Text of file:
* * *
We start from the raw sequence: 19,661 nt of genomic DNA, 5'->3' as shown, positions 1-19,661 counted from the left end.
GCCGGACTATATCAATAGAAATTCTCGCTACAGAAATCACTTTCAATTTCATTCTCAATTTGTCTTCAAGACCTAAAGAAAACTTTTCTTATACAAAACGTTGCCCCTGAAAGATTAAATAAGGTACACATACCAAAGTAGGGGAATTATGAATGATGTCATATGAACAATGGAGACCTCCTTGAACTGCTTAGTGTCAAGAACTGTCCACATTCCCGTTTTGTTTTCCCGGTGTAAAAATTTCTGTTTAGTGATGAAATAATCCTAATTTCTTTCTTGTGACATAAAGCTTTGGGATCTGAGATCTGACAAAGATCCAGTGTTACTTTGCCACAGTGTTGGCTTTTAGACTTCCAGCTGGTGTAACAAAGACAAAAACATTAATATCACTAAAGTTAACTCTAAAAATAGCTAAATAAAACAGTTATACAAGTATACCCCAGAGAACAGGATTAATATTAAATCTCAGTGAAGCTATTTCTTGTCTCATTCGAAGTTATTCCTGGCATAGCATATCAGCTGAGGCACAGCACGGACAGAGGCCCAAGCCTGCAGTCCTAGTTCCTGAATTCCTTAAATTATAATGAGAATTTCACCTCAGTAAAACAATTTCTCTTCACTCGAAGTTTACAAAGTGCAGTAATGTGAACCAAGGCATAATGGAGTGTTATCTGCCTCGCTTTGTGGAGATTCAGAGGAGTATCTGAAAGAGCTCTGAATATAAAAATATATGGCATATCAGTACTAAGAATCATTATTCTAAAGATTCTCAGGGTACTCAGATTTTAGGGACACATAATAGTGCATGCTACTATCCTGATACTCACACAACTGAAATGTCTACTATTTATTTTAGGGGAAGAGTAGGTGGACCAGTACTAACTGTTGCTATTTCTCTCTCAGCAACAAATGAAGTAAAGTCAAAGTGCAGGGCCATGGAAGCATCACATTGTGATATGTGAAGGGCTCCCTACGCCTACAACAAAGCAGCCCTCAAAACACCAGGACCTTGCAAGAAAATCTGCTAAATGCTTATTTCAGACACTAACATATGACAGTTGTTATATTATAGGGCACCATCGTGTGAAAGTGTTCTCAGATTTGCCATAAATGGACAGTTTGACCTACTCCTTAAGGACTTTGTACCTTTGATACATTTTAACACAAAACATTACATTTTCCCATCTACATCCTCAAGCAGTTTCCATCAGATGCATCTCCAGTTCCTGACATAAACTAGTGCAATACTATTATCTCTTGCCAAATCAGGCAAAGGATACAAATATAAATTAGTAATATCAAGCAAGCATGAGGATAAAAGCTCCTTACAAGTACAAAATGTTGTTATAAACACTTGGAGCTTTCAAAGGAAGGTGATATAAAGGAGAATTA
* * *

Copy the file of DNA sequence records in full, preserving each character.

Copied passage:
We start from the raw sequence: 19,661 nt of genomic DNA, 5'->3' as shown, positions 1-19,661 counted from the left end.
GCCGGACTATATCAATAGAAATTCTCGCTACAGAAATCACTTTCAATTTCATTCTCAATTTGTCTTCAAGACCTAAAGAAAACTTTTCTTATACAAAACGTTGCCCCTGAAAGATTAAATAAGGTACACATACCAAAGTAGGGGAATTATGAATGATGTCATATGAACAATGGAGACCTCCTTGAACTGCTTAGTGTCAAGAACTGTCCACATTCCCGTTTTGTTTTCCCGGTGTAAAAATTTCTGTTTAGTGATGAAATAATCCTAATTTCTTTCTTGTGACATAAAGCTTTGGGATCTGAGATCTGACAAAGATCCAGTGTTACTTTGCCACAGTGTTGGCTTTTAGACTTCCAGCTGGTGTAACAAAGACAAAAACATTAATATCACTAAAGTTAACTCTAAAAATAGCTAAATAAAACAGTTATACAAGTATACCCCAGAGAACAGGATTAATATTAAATCTCAGTGAAGCTATTTCTTGTCTCATTCGAAGTTATTCCTGGCATAGCATATCAGCTGAGGCACAGCACGGACAGAGGCCCAAGCCTGCAGTCCTAGTTCCTGAATTCCTTAAATTATAATGAGAATTTCACCTCAGTAAAACAATTTCTCTTCACTCGAAGTTTACAAAGTGCAGTAATGTGAACCAAGGCATAATGGAGTGTTATCTGCCTCGCTTTGTGGAGATTCAGAGGAGTATCTGAAAGAGCTCTGAATATAAAAATATATGGCATATCAGTACTAAGAATCATTATTCTAAAGATTCTCAGGGTACTCAGATTTTAGGGACACATAATAGTGCATGCTACTATCCTGATACTCACACAACTGAAATGTCTACTATTTATTTTAGGGGAAGAGTAGGTGGACCAGTACTAACTGTTGCTATTTCTCTCTCAGCAACAAATGAAGTAAAGTCAAAGTGCAGGGCCATGGAAGCATCACATTGTGATATGTGAAGGGCTCCCTACGCCTACAACAAAGCAGCCCTCAAAACACCAGGACCTTGCAAGAAAATCTGCTAAATGCTTATTTCAGACACTAACATATGACAGTTGTTATATTATAGGGCACCATCGTGTGAAAGTGTTCTCAGATTTGCCATAAATGGACAGTTTGACCTACTCCTTAAGGACTTTGTACCTTTGATACATTTTAACACAAAACATTACATTTTCCCATCTACATCCTCAAGCAGTTTCCATCAGATGCATCTCCAGTTCCTGACATAAACTAGTGCAATACTATTATCTCTTGCCAAATCAGGCAAAGGATACAAATATAAATTAGTAATATCAAGCAAGCATGAGGATAAAAGCTCCTTACAAGTACAAAATGTTGTTATAAACACTTGGAGCTTTCAAAGGAAGGTGATATAAAGGAGAATTA